The French Art of Not Trying too Hard by Ollivier Pourriol, translated by Helen Stevenson

There’s a popular publishing genre that has French authors tell les rosbifs where we’re going wrong. French Children Don’t Throw Food, French Women Don’t Get Fat, French Women Don’t Get Facelifts, French Women Are Eyeing Up Your Husband Even Now … Whenever a slender Parisian intones: “Il faut souffrir pour être belle” (“one must suffer to be beautiful”), I want to say: “Faut off.”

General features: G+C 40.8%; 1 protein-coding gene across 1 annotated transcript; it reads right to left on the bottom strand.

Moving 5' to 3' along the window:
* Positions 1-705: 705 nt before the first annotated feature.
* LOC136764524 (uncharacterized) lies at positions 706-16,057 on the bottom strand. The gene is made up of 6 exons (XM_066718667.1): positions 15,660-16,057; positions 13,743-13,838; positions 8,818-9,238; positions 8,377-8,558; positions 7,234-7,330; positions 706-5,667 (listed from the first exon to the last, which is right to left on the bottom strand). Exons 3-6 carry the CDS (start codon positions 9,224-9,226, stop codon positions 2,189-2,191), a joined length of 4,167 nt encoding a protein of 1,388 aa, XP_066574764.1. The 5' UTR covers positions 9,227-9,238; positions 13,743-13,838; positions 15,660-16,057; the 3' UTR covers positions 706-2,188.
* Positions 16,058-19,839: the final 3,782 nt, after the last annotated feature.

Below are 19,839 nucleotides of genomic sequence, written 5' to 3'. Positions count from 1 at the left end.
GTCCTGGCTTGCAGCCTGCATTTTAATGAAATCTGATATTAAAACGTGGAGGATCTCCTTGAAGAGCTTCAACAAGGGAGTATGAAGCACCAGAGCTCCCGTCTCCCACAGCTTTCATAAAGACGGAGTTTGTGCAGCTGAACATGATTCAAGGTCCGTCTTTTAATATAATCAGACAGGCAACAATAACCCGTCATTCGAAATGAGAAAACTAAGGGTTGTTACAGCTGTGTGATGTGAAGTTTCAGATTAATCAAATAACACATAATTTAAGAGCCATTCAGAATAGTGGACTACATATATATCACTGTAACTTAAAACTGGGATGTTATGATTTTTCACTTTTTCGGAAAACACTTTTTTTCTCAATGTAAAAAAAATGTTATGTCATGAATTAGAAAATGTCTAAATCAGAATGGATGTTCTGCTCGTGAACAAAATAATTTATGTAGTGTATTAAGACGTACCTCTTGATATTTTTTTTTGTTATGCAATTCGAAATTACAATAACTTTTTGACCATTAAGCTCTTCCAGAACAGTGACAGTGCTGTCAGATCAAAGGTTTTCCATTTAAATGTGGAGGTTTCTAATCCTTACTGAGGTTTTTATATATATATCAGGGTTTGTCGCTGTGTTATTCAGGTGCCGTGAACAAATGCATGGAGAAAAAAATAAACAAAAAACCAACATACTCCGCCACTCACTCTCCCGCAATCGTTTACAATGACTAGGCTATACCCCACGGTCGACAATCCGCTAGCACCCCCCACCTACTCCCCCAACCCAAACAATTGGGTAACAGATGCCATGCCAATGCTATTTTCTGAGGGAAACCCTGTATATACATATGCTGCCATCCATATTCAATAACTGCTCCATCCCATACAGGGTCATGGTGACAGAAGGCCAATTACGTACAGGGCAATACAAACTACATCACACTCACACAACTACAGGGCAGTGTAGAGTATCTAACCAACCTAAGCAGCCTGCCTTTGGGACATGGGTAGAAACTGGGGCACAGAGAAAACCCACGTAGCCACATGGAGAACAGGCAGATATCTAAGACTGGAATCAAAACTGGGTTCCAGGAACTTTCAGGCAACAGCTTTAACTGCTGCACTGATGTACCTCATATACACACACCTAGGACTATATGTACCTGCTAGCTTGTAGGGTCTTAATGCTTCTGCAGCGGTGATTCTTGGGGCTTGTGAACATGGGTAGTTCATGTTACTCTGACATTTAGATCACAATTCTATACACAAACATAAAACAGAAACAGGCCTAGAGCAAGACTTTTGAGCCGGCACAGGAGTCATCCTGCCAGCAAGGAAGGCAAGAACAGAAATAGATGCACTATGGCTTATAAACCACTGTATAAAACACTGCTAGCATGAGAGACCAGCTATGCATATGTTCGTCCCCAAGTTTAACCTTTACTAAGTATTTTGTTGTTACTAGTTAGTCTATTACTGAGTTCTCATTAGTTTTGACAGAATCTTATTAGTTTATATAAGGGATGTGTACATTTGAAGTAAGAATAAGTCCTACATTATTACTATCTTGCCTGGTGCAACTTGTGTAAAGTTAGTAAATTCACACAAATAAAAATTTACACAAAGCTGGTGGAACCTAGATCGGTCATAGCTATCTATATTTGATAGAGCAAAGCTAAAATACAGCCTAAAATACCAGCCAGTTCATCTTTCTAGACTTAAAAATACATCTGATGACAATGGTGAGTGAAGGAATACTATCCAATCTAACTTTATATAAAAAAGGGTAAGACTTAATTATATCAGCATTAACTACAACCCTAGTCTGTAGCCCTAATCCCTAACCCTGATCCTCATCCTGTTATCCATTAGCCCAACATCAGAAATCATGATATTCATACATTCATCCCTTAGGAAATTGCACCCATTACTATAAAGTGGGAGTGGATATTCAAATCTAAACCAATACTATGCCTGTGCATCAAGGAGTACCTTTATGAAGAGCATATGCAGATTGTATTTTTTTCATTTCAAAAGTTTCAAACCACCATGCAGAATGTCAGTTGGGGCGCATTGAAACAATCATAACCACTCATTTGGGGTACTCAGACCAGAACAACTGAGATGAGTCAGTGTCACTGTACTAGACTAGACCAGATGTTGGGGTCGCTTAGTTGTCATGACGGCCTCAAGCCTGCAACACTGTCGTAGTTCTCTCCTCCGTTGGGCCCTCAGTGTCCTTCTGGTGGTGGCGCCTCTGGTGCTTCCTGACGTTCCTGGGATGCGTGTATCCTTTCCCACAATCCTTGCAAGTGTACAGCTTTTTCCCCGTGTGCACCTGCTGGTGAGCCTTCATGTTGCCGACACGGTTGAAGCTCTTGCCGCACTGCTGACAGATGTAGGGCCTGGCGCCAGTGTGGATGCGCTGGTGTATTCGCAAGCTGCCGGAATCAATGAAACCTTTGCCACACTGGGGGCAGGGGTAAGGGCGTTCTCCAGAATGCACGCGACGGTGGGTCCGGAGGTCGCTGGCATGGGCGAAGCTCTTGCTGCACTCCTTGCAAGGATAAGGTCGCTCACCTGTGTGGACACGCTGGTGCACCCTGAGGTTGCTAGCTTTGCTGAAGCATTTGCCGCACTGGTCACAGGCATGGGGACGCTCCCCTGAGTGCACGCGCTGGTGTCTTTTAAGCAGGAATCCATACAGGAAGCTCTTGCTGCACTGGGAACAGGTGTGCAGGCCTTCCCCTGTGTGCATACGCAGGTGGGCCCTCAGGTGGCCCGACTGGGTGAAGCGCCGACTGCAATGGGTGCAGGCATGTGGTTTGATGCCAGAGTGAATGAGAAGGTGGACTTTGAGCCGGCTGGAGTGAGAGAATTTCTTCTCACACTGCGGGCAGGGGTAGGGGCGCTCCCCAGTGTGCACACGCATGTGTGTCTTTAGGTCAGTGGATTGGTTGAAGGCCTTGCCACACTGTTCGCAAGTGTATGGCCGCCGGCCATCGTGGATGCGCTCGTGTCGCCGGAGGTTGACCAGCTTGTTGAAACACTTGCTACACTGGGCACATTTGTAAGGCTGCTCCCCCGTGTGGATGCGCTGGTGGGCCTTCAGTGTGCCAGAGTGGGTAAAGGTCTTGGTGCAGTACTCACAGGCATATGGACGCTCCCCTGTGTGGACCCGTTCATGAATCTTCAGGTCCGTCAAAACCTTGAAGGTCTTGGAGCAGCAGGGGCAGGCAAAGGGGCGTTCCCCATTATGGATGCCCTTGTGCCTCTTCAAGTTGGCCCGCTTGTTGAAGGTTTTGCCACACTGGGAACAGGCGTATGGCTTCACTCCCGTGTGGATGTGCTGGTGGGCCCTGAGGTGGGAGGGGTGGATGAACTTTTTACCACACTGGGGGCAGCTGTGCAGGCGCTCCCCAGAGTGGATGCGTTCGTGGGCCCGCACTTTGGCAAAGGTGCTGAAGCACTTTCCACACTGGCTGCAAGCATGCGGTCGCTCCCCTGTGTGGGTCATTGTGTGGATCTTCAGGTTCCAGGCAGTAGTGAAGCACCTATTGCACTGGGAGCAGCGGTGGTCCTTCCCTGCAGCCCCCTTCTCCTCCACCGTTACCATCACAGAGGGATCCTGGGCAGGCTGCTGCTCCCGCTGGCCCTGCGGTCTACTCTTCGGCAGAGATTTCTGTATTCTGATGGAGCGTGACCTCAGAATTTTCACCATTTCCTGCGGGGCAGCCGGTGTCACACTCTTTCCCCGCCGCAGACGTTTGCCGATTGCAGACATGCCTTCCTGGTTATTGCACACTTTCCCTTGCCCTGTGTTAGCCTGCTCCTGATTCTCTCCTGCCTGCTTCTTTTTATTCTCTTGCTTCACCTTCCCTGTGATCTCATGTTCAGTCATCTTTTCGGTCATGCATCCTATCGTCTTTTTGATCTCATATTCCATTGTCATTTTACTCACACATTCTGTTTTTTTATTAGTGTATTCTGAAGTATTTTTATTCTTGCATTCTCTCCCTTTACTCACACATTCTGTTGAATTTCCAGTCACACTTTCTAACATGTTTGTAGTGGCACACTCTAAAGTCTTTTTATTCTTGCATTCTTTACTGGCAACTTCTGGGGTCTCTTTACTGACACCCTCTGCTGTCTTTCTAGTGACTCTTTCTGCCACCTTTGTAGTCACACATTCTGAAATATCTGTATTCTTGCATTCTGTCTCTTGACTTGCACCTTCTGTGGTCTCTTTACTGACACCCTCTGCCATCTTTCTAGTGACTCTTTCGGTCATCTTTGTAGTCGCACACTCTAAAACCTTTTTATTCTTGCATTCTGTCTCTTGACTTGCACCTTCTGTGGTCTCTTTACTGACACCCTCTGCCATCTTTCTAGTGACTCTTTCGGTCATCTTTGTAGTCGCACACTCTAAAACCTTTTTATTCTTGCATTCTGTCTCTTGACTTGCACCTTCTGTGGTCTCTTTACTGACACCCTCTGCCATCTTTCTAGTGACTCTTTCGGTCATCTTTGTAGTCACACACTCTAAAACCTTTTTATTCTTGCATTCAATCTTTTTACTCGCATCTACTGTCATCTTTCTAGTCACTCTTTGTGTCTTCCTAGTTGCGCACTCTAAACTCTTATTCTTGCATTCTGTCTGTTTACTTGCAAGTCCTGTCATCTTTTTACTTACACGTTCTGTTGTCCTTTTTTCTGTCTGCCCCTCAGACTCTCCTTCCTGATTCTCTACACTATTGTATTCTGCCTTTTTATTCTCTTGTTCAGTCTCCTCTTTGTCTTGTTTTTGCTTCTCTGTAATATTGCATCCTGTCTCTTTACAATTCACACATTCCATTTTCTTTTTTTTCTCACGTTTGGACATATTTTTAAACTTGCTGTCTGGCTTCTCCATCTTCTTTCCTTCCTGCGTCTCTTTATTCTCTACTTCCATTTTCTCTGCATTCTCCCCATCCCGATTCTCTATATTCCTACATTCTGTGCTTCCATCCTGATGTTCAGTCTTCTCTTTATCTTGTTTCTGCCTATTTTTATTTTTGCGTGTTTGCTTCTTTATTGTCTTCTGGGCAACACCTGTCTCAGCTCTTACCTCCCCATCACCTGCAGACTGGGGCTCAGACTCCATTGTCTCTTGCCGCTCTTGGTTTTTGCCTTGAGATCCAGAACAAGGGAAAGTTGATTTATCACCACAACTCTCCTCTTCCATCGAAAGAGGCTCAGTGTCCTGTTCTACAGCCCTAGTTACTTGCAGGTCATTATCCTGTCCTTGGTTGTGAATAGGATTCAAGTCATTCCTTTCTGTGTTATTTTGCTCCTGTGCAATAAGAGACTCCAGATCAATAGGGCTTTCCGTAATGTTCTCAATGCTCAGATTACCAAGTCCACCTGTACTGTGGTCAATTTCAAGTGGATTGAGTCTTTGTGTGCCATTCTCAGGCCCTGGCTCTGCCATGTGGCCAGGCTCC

What cultural cringe, what sense of national inadequacy makes us buy these books? The Relay bookshop next to the Eurostar terminal in the Gare du Nord was always full of them. In distant mini-break days, you could buy a copy of How to Be Parisian to take home on the train. One day I’ll write a book called Mustn’t Grumble: The British Art of Not Making a Fuss. Proposed chapters: “Never mind, it could be worse”, “No, please, after you” and “Cheer up, love, it might never happen”. I don’t suppose the French would buy it.

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